Using adaptive choice based conjoint (ACBC) analysis to study patients’ preferences regarding pharmaceutical treatment for osteoarthritis (OA)

Al-Omari, Basem, Frisher, Martin, Croft, Peter and Sim, Julius (2013) Using adaptive choice based conjoint (ACBC) analysis to study patients’ preferences regarding pharmaceutical treatment for osteoarthritis (OA). In: Annual European Congress of Rheumatology Conference 2013, 12th - 15th June 2013, Madrid, Spain.

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Abstract

Background:
Adaptive Choice Based Conjoint (ACBC) is a technique for eliciting and quantifying people’s preferences. This is the first application of ACBC in rheumatology research. The advantage of this method is that it adapts to patients’ responses to different medication scenarios. This research is concerned with the extent to which the benefits of medication are traded-off against serious adverse effects such as kidney impairment and stroke.

Objectives:
To determine the relative importance of 8 medication attributes, using the Adaptive Choice Based Conjoint.

Methods:
11 participants were recruited from the Research User Group (RUG) at the Arthritis Research UK Primary Care Centre, Keele University, UK, to evaluate a newly developed ACBC questionnaire. Participants were over 50 years of age and suffering from OA in at least one of their joints. Participants completed an ACBC questionnaire involving 8 attributes: medication availability, frequency, route of administration, expected benefit, risk of addiction, risk of stomach side effects, risk of kidney and liver side effects, and risk of heart attacks and strokes. The relative importance of the 8 attributes, which sum to 100%, was calculated using Hierarchical Bayes (HB) estimation.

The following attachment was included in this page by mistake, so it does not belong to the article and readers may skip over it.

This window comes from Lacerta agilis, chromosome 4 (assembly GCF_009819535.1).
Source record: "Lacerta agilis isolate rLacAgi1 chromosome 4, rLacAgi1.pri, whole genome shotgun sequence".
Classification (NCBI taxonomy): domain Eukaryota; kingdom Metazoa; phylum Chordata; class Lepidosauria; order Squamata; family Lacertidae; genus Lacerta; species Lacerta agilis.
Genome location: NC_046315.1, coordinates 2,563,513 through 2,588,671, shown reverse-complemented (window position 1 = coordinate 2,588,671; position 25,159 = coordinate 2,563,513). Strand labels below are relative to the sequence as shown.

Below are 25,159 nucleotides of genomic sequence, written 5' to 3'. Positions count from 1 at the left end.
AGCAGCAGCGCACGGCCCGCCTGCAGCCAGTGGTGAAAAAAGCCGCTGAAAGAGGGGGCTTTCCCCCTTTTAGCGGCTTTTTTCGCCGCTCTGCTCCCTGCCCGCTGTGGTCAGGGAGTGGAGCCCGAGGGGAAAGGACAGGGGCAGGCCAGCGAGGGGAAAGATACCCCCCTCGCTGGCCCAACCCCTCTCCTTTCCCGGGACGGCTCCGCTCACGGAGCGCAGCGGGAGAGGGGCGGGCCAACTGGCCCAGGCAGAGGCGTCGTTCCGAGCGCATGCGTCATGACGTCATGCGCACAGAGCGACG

Results:
Rather than medication benefits being the top priority, the greatest impact on patients’ preference regarding medication was the risk of kidney and liver side effects (22%), followed by the risk of heart attacks and strokes (17%), then the risk of stomach side effects (16%). The route of administration, frequency, and expected benefit were the least important factors influencing patients’ preference (7%).

Conclusions:
ACBC reveals information about patients’ preferences and the precise trade-offs that patients are willing to make. For example, OA patients are willing to trade off the benefits of medication for low risks of adverse effects. The benefits that patients expect from the medication are not very important when traded-off against serious medication adverse effects such as kidney and liver side effects. This shows the importance of making patients aware of OA medication side effects within the context of other treatment options.

Item Type: Conference or Workshop Item (Speech)
Subjects: B900 Others in Subjects allied to Medicine
Department: Faculties > Health and Life Sciences > School of Health, Community and Education Studies > Healthcare
Related URLs:
Depositing User: Paul Burns
Date Deposited: 08 Mar 2017 12:03
Last Modified: 11 May 2017 16:50
URI: http://nrl.northumbria.ac.uk/id/eprint/30066

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